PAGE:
RHNH’s analysis found that there is wide variation in teacher pay throughout the state: School districts with more property wealth and fewer students navigating poverty tend to pay their teachers more than other districts. The differences are stark: First-year teachers with a bachelor’s degree who work in the highest paying district earn 58.5% more than their counterparts in the lowest paying district. The discrepancy persists throughout the teacher’s career, too: In those same districts, a teacher on “step 18” (typically a teacher with 18 years of experience) in the lowest paying district makes about as much as a first-year teacher in the highest paying district. 

Because the state pays only a fraction of the actual cost of education, schools rely on their local property taxes to make up the difference. But with wide variations in property wealth, there are huge inequities in the ability of towns to raise the funds necessary to pay a fair and competitive wage for their teachers. School districts with less property wealth have a more difficult time hiring well-prepared and qualified teachers — and getting them to stay. 

Lawmakers consider rehiring retired teachers to fill the gap

Lawmakers on the Committee began exploring the possibility of allowing retired teachers to return to the classroom part-time without losing their retirement benefits. The Concord Monitor reported on the NH Retirement System’s presentation during the September 21 meeting:

“The legislative Committee to Study New Hampshire Teacher Shortages and Recruitment began looking at retirement system information this week. The committee is tasked with examining potential solutions to teacher staffing shortages, including the student population currently enrolled in teacher prep programs and the state’s retired teacher population.

‘We’d like to understand better the capability of retired teachers, educators, to come back into the profession to help districts fill the vacancies that currently exist,” said state Sen. Jay Kahn, the committee chair. “There are examples of educators who would like to do that, and in fact are doing that out of state. What kind of limitations currently exist to their coming back into the profession?’”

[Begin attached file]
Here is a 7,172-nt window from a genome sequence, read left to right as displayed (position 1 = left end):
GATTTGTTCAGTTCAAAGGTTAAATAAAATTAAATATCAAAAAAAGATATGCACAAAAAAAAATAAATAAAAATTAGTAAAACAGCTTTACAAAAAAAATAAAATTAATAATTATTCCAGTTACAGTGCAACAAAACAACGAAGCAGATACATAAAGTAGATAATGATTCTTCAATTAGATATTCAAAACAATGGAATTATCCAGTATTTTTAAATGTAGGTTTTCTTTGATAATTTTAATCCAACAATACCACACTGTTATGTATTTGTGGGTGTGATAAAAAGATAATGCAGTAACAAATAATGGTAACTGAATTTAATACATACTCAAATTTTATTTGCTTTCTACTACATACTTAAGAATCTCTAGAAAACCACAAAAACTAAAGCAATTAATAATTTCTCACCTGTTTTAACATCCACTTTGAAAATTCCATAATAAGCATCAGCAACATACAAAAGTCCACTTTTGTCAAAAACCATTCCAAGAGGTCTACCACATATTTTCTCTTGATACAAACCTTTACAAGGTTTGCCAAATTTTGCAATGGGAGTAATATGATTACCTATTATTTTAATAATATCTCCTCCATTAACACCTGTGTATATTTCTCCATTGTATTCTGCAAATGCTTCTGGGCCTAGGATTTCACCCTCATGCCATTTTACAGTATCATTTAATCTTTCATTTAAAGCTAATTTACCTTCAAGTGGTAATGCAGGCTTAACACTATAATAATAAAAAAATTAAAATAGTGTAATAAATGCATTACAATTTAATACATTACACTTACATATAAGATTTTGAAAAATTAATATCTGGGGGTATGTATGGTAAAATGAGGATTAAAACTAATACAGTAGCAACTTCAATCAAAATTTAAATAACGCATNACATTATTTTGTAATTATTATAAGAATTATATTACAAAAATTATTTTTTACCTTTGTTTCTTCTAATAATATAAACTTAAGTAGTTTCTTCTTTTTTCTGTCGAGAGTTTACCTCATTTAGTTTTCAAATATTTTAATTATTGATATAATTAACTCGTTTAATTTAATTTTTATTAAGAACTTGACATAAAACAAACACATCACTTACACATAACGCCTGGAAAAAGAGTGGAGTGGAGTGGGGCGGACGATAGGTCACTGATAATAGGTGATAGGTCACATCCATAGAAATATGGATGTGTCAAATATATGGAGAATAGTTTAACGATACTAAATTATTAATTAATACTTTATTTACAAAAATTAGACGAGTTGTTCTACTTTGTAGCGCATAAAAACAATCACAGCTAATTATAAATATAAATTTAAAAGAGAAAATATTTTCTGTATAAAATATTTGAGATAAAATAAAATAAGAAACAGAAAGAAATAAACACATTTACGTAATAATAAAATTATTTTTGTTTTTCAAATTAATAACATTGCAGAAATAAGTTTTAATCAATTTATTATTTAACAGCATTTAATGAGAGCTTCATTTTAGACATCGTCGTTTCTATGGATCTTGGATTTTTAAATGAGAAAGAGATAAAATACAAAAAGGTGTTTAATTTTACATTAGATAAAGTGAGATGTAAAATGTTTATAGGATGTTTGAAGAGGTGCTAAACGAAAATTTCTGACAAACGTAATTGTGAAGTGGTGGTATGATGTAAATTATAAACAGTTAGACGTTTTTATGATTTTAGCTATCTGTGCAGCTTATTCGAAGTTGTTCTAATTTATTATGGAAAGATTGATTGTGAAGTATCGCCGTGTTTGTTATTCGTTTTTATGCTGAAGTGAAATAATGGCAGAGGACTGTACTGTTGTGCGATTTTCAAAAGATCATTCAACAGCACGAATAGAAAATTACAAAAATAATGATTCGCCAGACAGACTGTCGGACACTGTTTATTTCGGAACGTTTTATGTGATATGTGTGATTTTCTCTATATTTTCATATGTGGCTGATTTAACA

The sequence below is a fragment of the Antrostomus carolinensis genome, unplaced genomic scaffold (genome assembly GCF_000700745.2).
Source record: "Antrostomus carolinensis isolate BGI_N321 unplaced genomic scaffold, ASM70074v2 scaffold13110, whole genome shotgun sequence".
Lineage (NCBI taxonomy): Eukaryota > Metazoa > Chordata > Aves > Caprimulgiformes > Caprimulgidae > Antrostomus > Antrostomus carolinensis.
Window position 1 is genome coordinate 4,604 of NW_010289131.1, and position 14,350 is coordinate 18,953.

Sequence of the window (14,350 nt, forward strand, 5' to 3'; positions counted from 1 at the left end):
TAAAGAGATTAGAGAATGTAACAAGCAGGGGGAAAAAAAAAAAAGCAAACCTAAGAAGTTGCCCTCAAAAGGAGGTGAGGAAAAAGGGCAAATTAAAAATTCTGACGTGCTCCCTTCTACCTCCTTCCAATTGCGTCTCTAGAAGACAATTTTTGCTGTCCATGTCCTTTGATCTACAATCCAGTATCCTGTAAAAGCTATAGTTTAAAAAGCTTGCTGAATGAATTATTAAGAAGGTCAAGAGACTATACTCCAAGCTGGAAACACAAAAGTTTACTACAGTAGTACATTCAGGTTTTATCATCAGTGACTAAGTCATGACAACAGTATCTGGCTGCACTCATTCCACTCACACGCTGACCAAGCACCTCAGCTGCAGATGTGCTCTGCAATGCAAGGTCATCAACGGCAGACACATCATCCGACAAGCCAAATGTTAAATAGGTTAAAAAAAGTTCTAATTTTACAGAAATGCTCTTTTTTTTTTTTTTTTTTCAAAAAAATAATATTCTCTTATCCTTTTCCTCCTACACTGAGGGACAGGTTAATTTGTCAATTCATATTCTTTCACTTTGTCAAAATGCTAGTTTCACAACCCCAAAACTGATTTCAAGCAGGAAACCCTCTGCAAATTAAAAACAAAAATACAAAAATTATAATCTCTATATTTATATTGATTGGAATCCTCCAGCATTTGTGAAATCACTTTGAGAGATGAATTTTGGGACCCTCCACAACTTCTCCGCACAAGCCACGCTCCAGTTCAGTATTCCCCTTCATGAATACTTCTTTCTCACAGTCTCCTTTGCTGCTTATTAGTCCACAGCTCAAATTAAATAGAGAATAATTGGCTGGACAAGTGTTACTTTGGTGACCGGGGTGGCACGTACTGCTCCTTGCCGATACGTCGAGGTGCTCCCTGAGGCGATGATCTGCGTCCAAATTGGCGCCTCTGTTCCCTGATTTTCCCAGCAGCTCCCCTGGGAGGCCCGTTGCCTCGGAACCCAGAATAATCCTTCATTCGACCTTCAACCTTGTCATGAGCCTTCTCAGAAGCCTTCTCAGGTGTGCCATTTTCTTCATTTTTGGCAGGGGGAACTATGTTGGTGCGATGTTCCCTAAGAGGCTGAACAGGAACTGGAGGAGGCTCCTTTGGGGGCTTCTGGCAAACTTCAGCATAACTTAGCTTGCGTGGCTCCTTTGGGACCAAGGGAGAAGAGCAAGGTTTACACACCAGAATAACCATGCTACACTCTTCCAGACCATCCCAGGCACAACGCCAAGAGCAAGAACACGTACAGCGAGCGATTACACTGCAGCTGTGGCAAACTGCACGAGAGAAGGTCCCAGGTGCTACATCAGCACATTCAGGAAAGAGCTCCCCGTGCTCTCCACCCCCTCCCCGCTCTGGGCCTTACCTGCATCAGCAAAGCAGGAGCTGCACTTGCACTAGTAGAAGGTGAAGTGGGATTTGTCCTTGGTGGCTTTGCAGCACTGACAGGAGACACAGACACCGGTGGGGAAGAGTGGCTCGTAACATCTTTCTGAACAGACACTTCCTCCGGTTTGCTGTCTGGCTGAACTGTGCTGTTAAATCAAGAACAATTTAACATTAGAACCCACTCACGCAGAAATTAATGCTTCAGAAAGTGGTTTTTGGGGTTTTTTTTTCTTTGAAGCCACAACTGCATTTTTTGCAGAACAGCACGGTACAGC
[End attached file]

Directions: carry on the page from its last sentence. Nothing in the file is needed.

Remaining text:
Next Steps

Over the next few weeks, the Committee is expected to invite representatives from New Hampshire’s college and university systems to talk about enrollment in educator preparation programs. They’re also scheduled to hear from superintendents on how districts are attracting and retaining teachers this year. 

Additionally, RHNH has requested data from the NH Department of Education to analyze teacher certifications and shortages to help the Committee better understand where, and what, shortages are affecting schools the most. 

“We want to know, where are our staffing shortages so that we can tease out, ‘hey, these might be the reasons why,’ ” Pretorius told the Committee. 

About the Committee

The Committee to Study New Hampshire Teacher Shortages and Recruitment Incentives was created during the 2022 legislative session in response to reports that schools around the state were struggling to fill teacher and support staff positions. The group is tasked with examining the current state of the educator workforce, as well as identifying strategies for recruiting and retaining teachers of color and educators to work in rural and underserved school districts.

The Committee’s next meeting will be on October 4 from 1:00 p.m. to 3:30 p.m. 

Reports provided by Reaching Higher to the Committee are linked below. Not that these are drafts. Reaching Higher’s public school teacher salary brief and the findings from our statewide educator survey will be published soon. Join the New Hampshire Education Network and sign up for our newsletter to stay up to date.